Author: Dr. Rupak Banerjee
Let’s pick up where we left off last time. The 6th largest economy in the world is currently growing at a rate of 6 – 7% annually. This in itself presents a huge opportunity to create new jobs. Add the prospect of a whole new industry opening up, and the results are lots of new jobs further feeding a strong economy. With its strong commitment to transitioning to a low carbon economy, India has in fact created the opportunity to create numerous new jobs.
Of the 326 GW of power being currently generated in India, 17.7% (57.7 GW) comes from renewable sources. Wind (power) contributes the largest to this mix, with a total production of 32 GW of power, followed closely by solar at over 12 GW of power. With the transition to a low carbon economy, and in keeping with the Intended Nationally Determined Contributions (INDCs), India has a target of getting to 60 GW of Wind and 100 GW of Solar. Considering that these are the two biggest growth areas, let’s take a look at the job opportunities that this growth in renewables presents us with.
A good case study to look at while understanding solar jobs is the US. In 2016, 2% of all new jobs were created in the solar sector. In the same year, India’s labor force grew by 11 million (worldbank.org). A similar growth (although ambitious) would result in 220 thousand new jobs in solar alone. Is that a number we can afford to ignore?
India currently has 9 National Power Training Institutes (NPTI) spread out across the country. The locations of each are given here. Over the past 50 years of their existence, the NPTI has trained over 140,000 personnel. This includes MBAs in Power Management, Engineers specializing in Power Engineering as well as a variety of Post Graduate Diploma. However, with the possibility of 220,000 new jobs every year, in the Solar power sector alone, it is imperative for India to invest more in its training institutes. There is a well-established spread of Indian Institutes of Technology (IITs) across the country, 23 in total, which need to create more programs in power engineering with specializations in solar and wind energy.
It is important to keep in mind that this growth is not in the future but is here already. India is currently home to the largest solar plant, at Kamuthi, Tamil Nadu, producing 550 MW. The jobs that this industry is bringing with it, are new and exciting. They are also well paying technical jobs, helping to boost the middle class economy.
So what kind of jobs are we talking about. A quick search on job portals brings designations such as Business development manager (Solar), Energy analysts, energy consultants, energy engineers, solar engineers, and project officers to the forefront. You can of course tweak the search with your qualifications to see what you would qualify for specifically. Scrolling through the qualifications being sought highlights business skills, electrical engineering, power engineering, project management, and sales. In addition, there is also a growing demand in financial modeling of energy assets. Getting a foundational understanding of national and international legal challenges in energy trading, balancing both WTO norms with Climate Change demands, will also go a long way.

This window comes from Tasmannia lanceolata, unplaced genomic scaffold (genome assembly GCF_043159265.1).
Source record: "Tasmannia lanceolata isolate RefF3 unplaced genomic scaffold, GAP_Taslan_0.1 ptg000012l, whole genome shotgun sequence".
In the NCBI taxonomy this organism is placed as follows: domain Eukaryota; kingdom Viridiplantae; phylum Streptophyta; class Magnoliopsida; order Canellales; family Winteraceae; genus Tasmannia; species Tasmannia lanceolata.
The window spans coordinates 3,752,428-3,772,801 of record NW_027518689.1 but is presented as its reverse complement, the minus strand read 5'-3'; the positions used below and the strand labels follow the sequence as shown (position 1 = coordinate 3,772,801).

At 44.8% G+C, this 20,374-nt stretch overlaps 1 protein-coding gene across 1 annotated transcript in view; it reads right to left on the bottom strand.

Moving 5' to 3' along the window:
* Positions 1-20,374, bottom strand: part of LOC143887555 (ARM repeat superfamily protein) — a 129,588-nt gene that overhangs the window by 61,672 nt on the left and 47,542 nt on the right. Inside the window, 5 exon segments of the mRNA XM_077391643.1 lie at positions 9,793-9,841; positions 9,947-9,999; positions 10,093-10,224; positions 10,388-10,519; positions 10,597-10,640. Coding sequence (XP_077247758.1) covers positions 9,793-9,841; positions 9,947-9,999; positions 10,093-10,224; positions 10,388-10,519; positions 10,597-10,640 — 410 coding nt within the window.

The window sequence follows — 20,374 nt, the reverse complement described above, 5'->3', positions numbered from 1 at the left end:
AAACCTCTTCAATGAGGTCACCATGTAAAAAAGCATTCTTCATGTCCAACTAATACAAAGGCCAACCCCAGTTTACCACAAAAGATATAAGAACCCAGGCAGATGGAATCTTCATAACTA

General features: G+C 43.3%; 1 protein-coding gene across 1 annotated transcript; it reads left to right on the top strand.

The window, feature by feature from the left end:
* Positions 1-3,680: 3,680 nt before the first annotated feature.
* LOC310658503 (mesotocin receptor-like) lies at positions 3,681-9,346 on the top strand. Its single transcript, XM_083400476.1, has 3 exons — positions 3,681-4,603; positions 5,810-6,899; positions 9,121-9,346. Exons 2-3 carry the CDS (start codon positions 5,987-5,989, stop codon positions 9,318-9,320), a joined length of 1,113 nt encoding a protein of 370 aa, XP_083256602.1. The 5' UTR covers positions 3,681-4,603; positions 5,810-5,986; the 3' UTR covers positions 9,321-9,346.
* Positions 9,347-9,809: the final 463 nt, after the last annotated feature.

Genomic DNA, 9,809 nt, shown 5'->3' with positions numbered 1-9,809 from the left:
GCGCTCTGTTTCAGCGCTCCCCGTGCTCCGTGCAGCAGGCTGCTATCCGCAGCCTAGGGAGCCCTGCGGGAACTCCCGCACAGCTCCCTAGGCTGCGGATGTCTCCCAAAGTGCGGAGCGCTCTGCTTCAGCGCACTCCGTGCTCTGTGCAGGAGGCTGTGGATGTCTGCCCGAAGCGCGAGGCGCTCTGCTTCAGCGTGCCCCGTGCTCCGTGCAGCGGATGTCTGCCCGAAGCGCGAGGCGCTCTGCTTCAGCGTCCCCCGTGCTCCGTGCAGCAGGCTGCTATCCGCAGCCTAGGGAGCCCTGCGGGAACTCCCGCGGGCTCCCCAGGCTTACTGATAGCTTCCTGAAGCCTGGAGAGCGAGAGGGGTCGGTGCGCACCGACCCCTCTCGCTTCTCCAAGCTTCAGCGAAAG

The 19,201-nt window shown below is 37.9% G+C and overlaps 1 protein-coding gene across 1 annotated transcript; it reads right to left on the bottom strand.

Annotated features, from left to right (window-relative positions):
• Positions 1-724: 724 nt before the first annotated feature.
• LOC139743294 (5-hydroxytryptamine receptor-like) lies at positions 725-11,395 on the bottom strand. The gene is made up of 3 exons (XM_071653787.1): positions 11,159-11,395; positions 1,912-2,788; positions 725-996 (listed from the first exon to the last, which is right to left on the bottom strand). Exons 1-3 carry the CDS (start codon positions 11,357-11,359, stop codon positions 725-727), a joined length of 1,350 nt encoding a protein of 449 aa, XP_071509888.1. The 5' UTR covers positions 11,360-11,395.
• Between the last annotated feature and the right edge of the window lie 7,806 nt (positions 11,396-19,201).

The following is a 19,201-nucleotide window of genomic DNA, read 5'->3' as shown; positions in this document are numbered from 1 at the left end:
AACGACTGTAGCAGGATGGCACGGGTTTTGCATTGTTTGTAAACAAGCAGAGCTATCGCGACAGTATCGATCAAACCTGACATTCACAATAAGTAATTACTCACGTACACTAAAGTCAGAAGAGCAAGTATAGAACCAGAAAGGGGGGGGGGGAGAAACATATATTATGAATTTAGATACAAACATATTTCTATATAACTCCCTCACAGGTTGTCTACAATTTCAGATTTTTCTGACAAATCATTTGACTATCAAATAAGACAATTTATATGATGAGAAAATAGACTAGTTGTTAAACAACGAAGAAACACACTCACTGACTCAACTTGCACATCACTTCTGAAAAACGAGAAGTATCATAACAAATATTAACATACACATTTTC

Although, electrical and power engineering steal the thunder in the changing jobs environment, the solar array in Kamuthi (shown above) has to be cleaned every day. This is done using robots, bringing in automation engineers, coupled with mechanical and computer scientists. These also would require highly skilled maintenance staff, which would further fuel the need for technicians with advanced diplomas as well as engineers leading these projects as well as facilitating their upkeep. There is a growing number of solar tech companies (Saurya EnerTech, Tata Solar Power, and Vikram Solar to name just a few) that are also coming in to the forefront and new graduates should keep them in mind.
In conversations about manufacturing for solar, China often steals the limelight. However, there are several manufacturers based in India, who are accelerating their production, resulting in manufacturing jobs. Indosolar, Vikram Solar, and the Waaree Group come to mind. They are manufacturing their solar panels in India providing carbon free energy and also creating jobs. As students seek admission into Colleges and Universities, they should keep in mind that the job market is shifting at a rapid pace and therefore, selecting courses and majors should be done keeping the future in mind.
Increased solar contribution to the grid also means greater fluctuations in energy production. These have to be met with improved control systems and automation in the energy production. This is only a small glimpse into the diversity of the job market that is developing as a result of the Paris Climate Accord and the resulting shift to a carbon free energy. Everyone has a role to play. From my research into solar jobs in India and how the job market is moving, it is evident that whatever you have trained in, you are probably going to be valuable in the new low carbon economy. So, whenever you are thinking of changing jobs, make sure to take a look at opportunities in Solar and more generally in renewable energy. The sector is booming and more people are needed to make the transition possible and profitable.
Here are some reference books for you to delve into: